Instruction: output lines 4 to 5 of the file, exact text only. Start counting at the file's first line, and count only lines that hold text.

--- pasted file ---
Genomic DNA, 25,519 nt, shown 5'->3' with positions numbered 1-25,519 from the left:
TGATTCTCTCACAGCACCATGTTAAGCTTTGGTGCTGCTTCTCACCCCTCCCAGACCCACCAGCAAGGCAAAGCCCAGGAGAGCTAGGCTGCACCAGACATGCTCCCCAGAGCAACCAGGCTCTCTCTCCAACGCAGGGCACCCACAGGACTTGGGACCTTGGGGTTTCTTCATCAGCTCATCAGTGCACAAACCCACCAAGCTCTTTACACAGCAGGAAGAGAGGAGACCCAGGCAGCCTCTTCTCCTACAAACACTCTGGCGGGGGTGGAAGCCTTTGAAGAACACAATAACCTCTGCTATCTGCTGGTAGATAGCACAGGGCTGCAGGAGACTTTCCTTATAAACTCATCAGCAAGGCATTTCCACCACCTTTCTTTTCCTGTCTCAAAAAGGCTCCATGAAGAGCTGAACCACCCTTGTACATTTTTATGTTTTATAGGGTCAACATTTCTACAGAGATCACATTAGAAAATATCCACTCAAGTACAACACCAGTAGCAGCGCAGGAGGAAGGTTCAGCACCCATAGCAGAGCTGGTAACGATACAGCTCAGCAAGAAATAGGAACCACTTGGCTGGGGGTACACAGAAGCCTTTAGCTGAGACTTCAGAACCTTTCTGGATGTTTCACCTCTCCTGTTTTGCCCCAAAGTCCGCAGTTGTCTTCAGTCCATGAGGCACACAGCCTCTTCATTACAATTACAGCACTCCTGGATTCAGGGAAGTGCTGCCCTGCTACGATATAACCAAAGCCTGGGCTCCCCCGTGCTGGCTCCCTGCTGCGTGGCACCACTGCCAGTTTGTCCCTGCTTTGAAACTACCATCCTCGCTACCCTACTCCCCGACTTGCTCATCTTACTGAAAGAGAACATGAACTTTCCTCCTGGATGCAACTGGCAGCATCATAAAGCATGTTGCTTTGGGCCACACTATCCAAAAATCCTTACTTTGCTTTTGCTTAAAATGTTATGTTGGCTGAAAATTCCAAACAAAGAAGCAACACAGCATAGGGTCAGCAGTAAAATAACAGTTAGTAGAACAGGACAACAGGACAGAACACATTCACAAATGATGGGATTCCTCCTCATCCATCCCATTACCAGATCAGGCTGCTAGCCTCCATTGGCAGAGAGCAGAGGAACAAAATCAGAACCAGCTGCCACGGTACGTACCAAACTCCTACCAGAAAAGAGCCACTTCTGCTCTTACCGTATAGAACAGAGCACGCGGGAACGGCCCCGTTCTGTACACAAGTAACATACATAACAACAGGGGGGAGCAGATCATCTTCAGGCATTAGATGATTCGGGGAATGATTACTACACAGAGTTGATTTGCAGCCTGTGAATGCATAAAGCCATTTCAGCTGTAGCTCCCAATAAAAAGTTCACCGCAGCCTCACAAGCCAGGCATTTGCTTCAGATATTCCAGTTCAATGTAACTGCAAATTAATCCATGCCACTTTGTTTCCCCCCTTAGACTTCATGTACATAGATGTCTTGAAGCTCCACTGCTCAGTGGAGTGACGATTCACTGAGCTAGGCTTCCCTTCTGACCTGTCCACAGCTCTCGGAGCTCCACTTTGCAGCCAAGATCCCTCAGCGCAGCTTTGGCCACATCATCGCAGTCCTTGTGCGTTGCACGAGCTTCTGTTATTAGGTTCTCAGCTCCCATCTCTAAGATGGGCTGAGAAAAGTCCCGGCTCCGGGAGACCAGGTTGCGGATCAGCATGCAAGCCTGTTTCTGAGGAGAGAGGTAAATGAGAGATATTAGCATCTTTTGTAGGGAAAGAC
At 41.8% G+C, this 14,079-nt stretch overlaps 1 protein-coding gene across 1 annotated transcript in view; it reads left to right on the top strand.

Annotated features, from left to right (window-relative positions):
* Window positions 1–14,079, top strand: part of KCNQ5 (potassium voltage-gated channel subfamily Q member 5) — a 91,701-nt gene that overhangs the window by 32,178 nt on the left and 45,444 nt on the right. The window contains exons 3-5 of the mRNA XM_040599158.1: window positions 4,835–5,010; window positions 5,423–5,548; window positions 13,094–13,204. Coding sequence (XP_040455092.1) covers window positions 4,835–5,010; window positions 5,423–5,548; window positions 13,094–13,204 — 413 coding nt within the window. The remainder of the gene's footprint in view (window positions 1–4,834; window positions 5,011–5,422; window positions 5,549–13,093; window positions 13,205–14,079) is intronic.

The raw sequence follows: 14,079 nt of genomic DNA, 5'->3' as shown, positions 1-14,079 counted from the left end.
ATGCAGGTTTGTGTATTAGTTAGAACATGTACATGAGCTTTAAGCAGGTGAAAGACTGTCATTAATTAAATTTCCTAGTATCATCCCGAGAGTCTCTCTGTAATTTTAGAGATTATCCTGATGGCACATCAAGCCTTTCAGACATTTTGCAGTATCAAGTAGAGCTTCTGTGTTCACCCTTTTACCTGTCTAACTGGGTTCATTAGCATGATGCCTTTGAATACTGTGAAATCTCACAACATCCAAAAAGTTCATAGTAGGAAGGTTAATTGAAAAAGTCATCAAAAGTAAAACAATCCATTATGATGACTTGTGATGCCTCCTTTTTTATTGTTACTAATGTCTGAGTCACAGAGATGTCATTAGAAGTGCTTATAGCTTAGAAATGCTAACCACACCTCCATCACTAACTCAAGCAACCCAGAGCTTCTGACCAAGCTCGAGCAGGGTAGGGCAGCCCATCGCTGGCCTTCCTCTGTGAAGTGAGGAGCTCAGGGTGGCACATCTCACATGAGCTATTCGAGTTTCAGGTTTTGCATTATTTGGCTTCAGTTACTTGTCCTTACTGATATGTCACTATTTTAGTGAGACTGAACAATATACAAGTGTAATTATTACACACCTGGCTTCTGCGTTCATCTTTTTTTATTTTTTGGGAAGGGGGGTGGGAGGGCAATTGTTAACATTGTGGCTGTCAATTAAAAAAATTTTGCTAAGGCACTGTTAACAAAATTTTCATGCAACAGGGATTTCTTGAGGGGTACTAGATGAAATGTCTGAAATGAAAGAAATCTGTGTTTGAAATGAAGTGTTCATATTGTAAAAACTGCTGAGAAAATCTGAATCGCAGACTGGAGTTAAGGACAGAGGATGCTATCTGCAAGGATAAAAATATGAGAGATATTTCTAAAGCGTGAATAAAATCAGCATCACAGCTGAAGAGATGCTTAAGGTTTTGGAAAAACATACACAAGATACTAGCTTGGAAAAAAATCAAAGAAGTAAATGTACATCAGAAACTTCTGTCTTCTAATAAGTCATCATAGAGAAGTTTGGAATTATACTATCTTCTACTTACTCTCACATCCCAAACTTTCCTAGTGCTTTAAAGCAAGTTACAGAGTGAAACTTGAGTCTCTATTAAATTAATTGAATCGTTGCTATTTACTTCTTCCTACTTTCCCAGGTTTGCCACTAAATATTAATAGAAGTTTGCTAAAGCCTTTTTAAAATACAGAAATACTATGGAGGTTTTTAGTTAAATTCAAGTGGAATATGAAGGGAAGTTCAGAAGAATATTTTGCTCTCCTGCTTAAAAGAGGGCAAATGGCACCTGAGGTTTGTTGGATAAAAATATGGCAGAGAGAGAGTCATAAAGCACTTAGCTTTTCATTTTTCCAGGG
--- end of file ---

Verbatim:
Annotated features, from left to right (window-relative positions):
* Window positions 1–14,079, top strand: part of KCNQ5 (potassium voltage-gated channel subfamily Q member 5) — a 91,701-nt gene that overhangs the window by 32,178 nt on the left and 45,444 nt on the right. The window contains exons 3-5 of the mRNA XM_040599158.1: window positions 4,835–5,010; window positions 5,423–5,548; window positions 13,094–13,204. Coding sequence (XP_040455092.1) covers window positions 4,835–5,010; window positions 5,423–5,548; window positions 13,094–13,204 — 413 coding nt within the window. The remainder of the gene's footprint in view (window positions 1–4,834; window positions 5,011–5,422; window positions 5,549–13,093; window positions 13,205–14,079) is intronic.